32. See Holzer et al. (2005) for a discussion on the interaction of incarceration and child support on employment opportunities.

  33. On November 17, 2014, the Department of Health and Human Services, Centers for Medicare and Medicaid Services (42 CFR Part 433) and the Administration for Children and Families (45 CFR Parts 301, 302, 303, et al.) was released for public comments the NPRM: Flexibility, Efficiency, and Modernization in Child Support Enforcement Programs; Proposed Rules. At the time of this publication, proposed changes to the child support enforcement program had not been approved (January 27, 2016). Some of the suggested changes to the child support enforcement program mirror the proposed recommendations in this manuscript.

  34. Many of the men defined “good” in reference to jobs as making at least $10 an hour.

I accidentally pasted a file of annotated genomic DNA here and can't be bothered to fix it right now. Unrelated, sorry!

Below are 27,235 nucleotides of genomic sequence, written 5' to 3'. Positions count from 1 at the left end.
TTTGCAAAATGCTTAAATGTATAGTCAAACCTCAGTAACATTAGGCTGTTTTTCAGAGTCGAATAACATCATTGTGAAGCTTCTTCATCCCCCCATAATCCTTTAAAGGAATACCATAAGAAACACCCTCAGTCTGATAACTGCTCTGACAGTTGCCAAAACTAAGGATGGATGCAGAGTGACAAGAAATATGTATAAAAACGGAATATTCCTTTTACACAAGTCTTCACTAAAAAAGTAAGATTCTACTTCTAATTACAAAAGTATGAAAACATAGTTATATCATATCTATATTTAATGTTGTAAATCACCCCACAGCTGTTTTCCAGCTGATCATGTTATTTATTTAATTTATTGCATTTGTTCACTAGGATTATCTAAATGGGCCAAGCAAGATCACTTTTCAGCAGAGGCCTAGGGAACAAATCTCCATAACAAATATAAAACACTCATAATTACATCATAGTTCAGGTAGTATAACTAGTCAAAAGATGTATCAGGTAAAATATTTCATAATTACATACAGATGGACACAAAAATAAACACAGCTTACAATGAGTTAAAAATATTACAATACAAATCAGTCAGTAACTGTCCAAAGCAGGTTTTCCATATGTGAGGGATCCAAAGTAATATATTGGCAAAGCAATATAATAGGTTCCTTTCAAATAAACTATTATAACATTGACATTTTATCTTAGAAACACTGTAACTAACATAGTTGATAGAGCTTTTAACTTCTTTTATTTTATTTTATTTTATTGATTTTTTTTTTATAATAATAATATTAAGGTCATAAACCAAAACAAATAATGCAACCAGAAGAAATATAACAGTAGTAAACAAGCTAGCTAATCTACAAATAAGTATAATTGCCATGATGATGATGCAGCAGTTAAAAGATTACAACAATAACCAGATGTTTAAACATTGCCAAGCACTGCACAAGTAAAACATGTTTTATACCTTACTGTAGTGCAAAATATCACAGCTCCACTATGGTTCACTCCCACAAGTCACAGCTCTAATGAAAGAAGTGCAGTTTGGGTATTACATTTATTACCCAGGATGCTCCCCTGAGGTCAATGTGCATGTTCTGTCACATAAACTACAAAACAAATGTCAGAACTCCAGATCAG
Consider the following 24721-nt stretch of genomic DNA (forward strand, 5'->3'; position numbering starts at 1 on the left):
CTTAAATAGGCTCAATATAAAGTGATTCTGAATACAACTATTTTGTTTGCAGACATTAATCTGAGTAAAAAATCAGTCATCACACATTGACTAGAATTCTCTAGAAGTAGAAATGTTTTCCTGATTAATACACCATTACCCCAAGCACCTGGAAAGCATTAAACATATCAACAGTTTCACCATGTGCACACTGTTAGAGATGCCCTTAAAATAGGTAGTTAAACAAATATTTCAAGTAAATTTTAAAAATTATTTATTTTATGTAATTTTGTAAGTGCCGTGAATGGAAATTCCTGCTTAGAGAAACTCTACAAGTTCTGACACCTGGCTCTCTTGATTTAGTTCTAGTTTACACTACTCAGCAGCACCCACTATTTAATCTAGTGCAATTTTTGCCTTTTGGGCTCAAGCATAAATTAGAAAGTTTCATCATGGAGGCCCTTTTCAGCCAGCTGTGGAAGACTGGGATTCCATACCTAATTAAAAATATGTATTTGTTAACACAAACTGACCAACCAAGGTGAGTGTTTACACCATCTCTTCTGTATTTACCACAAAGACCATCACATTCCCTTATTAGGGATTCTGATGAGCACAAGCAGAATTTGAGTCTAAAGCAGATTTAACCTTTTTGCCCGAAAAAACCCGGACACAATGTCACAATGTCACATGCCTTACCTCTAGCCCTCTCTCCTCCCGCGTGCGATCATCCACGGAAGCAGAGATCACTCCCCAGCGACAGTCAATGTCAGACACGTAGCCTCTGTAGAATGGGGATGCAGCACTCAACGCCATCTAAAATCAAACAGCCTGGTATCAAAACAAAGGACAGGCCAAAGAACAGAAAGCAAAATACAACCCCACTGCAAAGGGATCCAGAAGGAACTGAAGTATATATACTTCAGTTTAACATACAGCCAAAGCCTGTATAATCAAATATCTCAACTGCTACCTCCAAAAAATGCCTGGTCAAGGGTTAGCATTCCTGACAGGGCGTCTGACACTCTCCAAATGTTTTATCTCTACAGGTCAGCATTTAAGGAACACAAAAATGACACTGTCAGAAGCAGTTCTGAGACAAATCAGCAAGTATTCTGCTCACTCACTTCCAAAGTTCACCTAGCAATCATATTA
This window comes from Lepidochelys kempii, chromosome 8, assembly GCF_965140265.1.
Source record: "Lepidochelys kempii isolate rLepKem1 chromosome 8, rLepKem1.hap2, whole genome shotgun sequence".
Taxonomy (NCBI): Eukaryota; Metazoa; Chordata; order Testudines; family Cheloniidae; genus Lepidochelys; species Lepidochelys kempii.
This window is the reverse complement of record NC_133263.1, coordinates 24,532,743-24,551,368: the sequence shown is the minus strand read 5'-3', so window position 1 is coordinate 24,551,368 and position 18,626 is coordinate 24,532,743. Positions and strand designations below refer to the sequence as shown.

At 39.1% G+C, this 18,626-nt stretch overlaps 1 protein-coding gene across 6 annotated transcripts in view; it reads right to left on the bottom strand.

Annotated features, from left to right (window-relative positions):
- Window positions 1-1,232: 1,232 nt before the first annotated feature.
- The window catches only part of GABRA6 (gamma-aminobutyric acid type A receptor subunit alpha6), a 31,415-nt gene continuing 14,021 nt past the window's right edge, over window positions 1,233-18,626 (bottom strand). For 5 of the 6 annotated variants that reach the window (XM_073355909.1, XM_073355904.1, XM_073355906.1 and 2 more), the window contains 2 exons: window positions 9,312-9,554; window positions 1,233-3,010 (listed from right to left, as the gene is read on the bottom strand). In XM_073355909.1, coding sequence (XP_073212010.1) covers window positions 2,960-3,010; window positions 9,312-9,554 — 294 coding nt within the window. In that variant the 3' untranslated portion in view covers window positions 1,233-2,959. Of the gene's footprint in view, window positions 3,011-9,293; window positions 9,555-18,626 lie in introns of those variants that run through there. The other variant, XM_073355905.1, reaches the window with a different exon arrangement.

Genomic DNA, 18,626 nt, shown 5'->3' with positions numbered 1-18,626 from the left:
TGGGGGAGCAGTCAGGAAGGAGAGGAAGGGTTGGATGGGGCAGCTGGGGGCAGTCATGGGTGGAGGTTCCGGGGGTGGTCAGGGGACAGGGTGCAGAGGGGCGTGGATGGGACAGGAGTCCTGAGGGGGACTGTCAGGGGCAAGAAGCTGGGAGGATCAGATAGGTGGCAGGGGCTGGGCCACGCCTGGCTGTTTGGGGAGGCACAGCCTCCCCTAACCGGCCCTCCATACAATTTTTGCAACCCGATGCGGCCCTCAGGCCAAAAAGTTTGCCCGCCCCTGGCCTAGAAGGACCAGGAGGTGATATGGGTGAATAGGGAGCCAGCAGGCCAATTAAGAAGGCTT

35. See Nepomnyaschy and Garfinkel (2010).

  36. E-mail Communication with Vicki Turetsky, Commissioner for the federal office of Child Support Enforcement (12/06/2015).


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This paper draws from a report to the Wisconsin Department of Workforce Development under a contract with the Institute for Research on Poverty at the University of Wisconsin–Madison. Additional financial support was provided by the University of Wisconsin-Milwaukee, Helen Bader School of Social Welfare-Spaights Endowment and the University of Wisconsin-Madison, School of Medicine and Public Health, Community Academic Partnership Fund. Any views expressed are those of the authors and not necessarily those of the sponsoring institutions. The author thanks Maria Cancian, Jane Collins, Daniel Meyer, and Elizabeth Evanson for editing and advice on the original report and Deborah Johnson, Matthew Turner, Gregory Williams, and Jacquelyn Boggess for their helpful comments and assistance on the journal submission.

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Correspondence to David J. Pate Jr..


Appendix 1

See Tables 4 and 5.

Appendix 2

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Pate, D.J. The Color of Debt: An Examination of Social Networks, Sanctions, and Child Support Enforcement Policy. Race Soc Probl 8, 116–135 (2016).